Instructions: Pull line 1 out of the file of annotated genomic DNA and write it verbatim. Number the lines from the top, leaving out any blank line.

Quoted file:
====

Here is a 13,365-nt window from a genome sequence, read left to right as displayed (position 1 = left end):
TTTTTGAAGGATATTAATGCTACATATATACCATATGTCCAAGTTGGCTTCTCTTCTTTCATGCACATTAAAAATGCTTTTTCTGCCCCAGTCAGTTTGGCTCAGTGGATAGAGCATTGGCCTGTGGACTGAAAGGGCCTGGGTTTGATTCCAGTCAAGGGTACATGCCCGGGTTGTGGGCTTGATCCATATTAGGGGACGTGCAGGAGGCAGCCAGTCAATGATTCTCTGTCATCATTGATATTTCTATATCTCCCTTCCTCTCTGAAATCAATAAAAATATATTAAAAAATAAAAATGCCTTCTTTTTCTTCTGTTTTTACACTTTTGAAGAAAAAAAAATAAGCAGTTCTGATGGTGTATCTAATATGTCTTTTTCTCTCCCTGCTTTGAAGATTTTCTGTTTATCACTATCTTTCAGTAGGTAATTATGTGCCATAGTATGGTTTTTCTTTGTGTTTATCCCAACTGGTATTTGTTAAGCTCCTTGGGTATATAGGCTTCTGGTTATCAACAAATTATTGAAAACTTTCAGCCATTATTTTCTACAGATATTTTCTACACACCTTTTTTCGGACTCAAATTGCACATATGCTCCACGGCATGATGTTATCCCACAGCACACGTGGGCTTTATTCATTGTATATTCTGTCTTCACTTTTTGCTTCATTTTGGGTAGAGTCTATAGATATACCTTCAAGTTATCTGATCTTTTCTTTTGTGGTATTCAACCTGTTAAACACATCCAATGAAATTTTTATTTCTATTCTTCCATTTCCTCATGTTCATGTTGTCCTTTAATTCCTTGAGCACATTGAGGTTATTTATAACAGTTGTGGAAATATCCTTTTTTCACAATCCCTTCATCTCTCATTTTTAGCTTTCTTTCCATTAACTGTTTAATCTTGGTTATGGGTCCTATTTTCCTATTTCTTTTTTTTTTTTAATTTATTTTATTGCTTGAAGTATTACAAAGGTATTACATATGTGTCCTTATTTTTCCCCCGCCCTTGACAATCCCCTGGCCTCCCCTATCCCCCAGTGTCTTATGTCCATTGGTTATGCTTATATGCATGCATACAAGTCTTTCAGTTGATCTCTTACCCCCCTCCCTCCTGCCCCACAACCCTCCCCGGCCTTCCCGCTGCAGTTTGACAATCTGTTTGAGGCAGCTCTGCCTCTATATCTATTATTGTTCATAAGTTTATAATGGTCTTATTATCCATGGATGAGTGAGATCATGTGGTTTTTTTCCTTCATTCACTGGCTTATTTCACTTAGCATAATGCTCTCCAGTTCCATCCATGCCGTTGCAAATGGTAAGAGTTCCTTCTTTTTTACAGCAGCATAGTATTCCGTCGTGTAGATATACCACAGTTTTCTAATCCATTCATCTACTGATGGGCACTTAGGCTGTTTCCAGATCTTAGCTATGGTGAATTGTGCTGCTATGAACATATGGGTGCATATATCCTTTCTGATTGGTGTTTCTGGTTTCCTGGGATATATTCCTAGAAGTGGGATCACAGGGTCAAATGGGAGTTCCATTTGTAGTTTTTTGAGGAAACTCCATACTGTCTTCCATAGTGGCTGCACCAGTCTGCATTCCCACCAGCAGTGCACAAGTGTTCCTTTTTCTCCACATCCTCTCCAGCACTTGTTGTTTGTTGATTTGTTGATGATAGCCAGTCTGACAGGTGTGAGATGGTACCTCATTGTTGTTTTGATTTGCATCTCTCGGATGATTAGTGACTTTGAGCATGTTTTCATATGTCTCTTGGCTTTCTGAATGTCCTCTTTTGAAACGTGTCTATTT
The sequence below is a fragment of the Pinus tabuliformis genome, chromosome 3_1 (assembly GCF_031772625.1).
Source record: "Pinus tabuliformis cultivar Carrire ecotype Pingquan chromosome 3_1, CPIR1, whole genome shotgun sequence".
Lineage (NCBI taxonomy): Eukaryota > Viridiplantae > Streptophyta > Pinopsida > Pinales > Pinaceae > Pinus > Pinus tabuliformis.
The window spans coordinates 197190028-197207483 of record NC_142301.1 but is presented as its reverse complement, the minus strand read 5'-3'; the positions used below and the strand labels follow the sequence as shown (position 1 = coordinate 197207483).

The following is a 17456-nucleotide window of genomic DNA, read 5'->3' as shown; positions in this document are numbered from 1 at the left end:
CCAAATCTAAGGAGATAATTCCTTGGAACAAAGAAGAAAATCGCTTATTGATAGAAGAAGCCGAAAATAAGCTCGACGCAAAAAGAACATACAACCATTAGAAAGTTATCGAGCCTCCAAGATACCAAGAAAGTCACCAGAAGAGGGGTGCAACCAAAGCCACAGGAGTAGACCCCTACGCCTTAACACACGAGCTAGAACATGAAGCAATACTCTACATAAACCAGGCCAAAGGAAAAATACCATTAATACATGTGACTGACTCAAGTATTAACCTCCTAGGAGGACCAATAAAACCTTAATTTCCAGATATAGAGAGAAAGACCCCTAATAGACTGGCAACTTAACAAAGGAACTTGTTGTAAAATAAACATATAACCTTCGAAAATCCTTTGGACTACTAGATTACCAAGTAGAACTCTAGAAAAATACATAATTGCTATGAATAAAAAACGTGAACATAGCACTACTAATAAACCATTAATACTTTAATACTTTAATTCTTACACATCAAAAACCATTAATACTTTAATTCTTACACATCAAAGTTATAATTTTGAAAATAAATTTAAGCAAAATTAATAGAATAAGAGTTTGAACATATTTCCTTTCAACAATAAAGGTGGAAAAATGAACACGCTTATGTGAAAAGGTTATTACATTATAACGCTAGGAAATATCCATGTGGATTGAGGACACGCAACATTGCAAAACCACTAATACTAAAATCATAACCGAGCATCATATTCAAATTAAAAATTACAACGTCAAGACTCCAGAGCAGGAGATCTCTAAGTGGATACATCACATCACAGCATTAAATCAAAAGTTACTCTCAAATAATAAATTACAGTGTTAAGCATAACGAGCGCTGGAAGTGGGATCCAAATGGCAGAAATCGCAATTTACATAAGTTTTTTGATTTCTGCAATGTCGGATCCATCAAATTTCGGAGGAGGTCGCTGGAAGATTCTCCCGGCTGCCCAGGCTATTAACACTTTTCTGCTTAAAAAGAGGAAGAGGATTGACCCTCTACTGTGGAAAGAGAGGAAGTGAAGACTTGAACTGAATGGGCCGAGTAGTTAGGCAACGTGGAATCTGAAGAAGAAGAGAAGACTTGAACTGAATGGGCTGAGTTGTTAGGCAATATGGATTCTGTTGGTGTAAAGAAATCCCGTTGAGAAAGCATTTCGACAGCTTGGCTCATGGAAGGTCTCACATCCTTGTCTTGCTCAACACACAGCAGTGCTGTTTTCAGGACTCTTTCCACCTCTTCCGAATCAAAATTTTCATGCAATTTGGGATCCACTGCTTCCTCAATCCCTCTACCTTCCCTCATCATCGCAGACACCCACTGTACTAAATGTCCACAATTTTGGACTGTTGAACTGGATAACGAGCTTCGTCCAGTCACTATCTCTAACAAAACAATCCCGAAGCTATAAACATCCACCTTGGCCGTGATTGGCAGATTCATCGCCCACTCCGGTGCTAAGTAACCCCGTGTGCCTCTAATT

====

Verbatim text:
Here is a 13,365-nt window from a genome sequence, read left to right as displayed (position 1 = left end):